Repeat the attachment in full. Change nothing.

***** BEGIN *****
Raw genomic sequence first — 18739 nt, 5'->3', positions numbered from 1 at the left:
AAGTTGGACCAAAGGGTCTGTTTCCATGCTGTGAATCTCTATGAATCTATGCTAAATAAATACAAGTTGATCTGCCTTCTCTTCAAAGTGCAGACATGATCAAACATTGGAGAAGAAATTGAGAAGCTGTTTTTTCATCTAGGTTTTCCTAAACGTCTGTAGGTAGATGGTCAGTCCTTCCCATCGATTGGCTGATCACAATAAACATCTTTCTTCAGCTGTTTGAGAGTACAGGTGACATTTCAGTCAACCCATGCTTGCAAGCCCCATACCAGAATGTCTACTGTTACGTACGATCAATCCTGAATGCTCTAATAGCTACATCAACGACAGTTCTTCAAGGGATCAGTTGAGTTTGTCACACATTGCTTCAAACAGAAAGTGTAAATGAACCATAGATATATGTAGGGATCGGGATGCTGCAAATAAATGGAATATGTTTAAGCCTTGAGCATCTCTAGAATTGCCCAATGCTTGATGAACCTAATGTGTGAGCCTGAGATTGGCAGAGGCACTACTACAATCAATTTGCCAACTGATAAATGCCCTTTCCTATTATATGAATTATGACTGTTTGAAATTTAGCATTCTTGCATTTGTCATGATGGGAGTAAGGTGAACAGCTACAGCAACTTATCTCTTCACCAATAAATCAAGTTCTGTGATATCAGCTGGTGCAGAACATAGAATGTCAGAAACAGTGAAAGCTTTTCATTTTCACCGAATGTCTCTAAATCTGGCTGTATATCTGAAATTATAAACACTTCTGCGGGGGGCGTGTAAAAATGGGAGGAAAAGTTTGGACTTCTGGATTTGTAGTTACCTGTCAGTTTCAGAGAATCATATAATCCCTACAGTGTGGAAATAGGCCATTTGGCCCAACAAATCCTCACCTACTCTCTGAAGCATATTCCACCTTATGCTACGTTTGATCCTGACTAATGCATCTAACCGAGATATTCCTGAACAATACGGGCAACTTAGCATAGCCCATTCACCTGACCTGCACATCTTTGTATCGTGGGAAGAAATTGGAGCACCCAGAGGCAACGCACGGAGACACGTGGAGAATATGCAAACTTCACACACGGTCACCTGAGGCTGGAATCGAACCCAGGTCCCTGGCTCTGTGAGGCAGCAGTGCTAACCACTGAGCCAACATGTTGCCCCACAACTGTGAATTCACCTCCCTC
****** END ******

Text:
Raw genomic sequence first — 18739 nt, 5'->3', positions numbered from 1 at the left:
AAGTTGGACCAAAGGGTCTGTTTCCATGCTGTGAATCTCTATGAATCTATGCTAAATAAATACAAGTTGATCTGCCTTCTCTTCAAAGTGCAGACATGATCAAACATTGGAGAAGAAATTGAGAAGCTGTTTTTTCATCTAGGTTTTCCTAAACGTCTGTAGGTAGATGGTCAGTCCTTCCCATCGATTGGCTGATCACAATAAACATCTTTCTTCAGCTGTTTGAGAGTACAGGTGACATTTCAGTCAACCCATGCTTGCAAGCCCCATACCAGAATGTCTACTGTTACGTACGATCAATCCTGAATGCTCTAATAGCTACATCAACGACAGTTCTTCAAGGGATCAGTTGAGTTTGTCACACATTGCTTCAAACAGAAAGTGTAAATGAACCATAGATATATGTAGGGATCGGGATGCTGCAAATAAATGGAATATGTTTAAGCCTTGAGCATCTCTAGAATTGCCCAATGCTTGATGAACCTAATGTGTGAGCCTGAGATTGGCAGAGGCACTACTACAATCAATTTGCCAACTGATAAATGCCCTTTCCTATTATATGAATTATGACTGTTTGAAATTTAGCATTCTTGCATTTGTCATGATGGGAGTAAGGTGAACAGCTACAGCAACTTATCTCTTCACCAATAAATCAAGTTCTGTGATATCAGCTGGTGCAGAACATAGAATGTCAGAAACAGTGAAAGCTTTTCATTTTCACCGAATGTCTCTAAATCTGGCTGTATATCTGAAATTATAAACACTTCTGCGGGGGGCGTGTAAAAATGGGAGGAAAAGTTTGGACTTCTGGATTTGTAGTTACCTGTCAGTTTCAGAGAATCATATAATCCCTACAGTGTGGAAATAGGCCATTTGGCCCAACAAATCCTCACCTACTCTCTGAAGCATATTCCACCTTATGCTACGTTTGATCCTGACTAATGCATCTAACCGAGATATTCCTGAACAATACGGGCAACTTAGCATAGCCCATTCACCTGACCTGCACATCTTTGTATCGTGGGAAGAAATTGGAGCACCCAGAGGCAACGCACGGAGACACGTGGAGAATATGCAAACTTCACACACGGTCACCTGAGGCTGGAATCGAACCCAGGTCCCTGGCTCTGTGAGGCAGCAGTGCTAACCACTGAGCCAACATGTTGCCCCACAACTGTGAATTCACCTCCCTC